(edited for more detail to clear up a few inconsistencies 3 days after originally posted)
It looked like it was going to be a perfect Ironman race day. Bill
and I woke up at 3:30am to load up and head out to Sand Hollow Reservoir
with our Kayaks and Paddleboards. Had our regular meetings and split up
into group. There were roughly 60 kayakers/Paddleboarders.
Swim Support has several layers of help on the water
1 -Kayakers and SUP paddlers in the thick of the swimmers that usually act as floating bouys to get swimmers to help. Geared with Whistles and PFD's - This was my job.
2 - Lifeguards amonsts the swimmers and paddlers on paddleboards to get in fast and quick to a swimmer in serious danger.
3 - Jet skis with sleds to haul swimmers quickly to a boat. They cannot hang out among the swimmers due to the danger of the fumes and machinery.
4 - there were a couple dozen large rescue boats around the perimeter geared with divers, lifeguards and EMT's as needed.
We were well equipped to handle this race.
We had no idea we were about to experience the roughest swim in Ironman History.
At the early morning meeting we were told that several
hundred were doing their first Ironman and to be ready for those that
underestimate the swim. It is the most dangerous portion of the race
for those under prepared. Our job as Paddle support was to be in the
thick of the swimmers pretty much in the way if necessary and be with
them to pick them up and signal for a jet ski or boat to take them.
We were told to expect
mild wind about 9mph. no sweat, I can do that.
I get into my wetsuit. I normally wear just regular swim wear and a few layers to keep warm. The wetsuit is new for me. I have worn it a few times. It's not a tri suit - it's thicker warmer and more buoyant. It's kept me afloat many times in the water. I don't even think about a life vest. I've never done swim support without a life vest before. I have no idea why the thought didn't even cross my mind. But Looking back now, I am very glad I made the decision to wear the wetsuit I never have worn doing swim support before. Normally I am uncomfortable in it but extra warm and buoyant. However after this day - I will never make the mistake of neglecting to wear a life vest ever again. From now I on I will wear both.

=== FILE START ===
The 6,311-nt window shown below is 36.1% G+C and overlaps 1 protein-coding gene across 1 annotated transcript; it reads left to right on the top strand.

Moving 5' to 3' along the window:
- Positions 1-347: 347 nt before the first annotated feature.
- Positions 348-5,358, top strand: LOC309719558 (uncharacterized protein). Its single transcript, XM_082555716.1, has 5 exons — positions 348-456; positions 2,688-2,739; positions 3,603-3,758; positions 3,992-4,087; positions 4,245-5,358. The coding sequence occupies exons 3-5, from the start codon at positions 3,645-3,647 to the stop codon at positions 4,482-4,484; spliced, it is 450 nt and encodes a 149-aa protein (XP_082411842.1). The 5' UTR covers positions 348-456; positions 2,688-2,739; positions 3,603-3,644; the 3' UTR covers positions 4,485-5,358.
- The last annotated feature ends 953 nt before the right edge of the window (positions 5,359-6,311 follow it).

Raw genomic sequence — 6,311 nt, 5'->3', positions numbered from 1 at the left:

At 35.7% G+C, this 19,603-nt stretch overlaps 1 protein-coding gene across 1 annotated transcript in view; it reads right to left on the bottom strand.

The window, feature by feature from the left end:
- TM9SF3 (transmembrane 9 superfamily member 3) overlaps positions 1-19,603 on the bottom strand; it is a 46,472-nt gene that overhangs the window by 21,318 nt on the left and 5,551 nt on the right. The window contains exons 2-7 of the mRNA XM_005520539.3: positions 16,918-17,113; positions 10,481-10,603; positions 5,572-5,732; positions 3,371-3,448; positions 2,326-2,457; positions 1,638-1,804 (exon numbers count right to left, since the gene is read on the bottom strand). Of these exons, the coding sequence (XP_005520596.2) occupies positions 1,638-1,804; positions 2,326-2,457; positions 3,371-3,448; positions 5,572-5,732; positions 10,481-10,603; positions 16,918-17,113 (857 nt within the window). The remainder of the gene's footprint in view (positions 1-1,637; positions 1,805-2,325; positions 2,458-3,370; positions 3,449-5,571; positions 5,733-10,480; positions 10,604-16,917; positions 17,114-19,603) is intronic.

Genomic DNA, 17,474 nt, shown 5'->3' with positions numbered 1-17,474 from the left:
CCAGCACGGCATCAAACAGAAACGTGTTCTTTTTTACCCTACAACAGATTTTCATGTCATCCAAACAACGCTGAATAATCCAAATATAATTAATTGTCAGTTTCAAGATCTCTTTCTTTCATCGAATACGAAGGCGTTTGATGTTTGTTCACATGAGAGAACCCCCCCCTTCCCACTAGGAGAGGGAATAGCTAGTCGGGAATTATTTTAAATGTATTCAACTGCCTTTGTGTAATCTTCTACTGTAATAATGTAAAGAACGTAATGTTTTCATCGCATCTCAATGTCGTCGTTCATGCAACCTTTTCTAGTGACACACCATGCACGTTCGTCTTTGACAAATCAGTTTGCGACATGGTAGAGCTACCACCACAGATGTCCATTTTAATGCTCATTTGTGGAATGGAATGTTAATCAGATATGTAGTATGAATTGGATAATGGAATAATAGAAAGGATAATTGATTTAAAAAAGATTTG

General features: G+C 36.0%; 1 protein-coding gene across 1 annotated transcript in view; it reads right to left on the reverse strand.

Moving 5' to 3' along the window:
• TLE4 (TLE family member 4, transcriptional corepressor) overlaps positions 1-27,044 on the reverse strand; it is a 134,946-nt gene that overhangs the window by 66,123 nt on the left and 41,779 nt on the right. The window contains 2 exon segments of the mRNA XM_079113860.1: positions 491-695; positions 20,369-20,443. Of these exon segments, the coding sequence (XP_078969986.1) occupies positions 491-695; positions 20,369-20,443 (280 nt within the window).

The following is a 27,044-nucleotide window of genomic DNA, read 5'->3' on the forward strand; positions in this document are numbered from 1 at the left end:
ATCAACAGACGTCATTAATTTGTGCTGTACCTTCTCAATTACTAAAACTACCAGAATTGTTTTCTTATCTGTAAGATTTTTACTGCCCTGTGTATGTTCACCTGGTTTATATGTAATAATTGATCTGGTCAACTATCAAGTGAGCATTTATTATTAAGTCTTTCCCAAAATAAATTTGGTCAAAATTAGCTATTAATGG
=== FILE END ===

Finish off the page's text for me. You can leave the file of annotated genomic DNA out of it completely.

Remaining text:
The sun was rising beautifully, I am
on the water on my paddleboard that the night before I was doing Yoga on
the same board on the same lake in calm water. I feel good about my skills on my board. I have bragged often that I have never fallen off my board. I paddle a minimum of 2 times a week on this same lake. I have paddled into heavy winds trying to race my husband in a headwind. I am good on my board.
I have assisted in many swim events as a either a kayaker or stand up paddler on this same lake. The conditions never were more than just slightly breezy. It's usually non-eventful and no more than just a nice day cheering the swimmers on and maybe pulling one or 2 people from the water and letting several catch their breath before going on. In all the races I have done in the past I have only had to really rescue one swimmer that needed to be pulled from the water. I am usually just a floating bouy for a swimmer to catch their breath. Today was going to change all that for me.
Ironman St. George 2012 was about to go down in History as the most dangerous swim and the toughest ironman day in history. But we had no idea it was coming.
Before the race starts the music is going I'm standing and dancing on my
board and enjoying the party. The Ironman speaker system is pumping out
some great tunes and the announcer is having a great time playing it up -
My husband and I are with the big group
toward the starting line. In fact the paddlers are asked to mark the
starting line and push the swimmers into position between the starting
buoys marking the correct place to start. I happen to be the kind of
person that takes my job seriously when we do swim support. After the
Pro racers take off, we were asked to keep the other athletes/swimmers
behind the starting line, between the buoys and those that were warming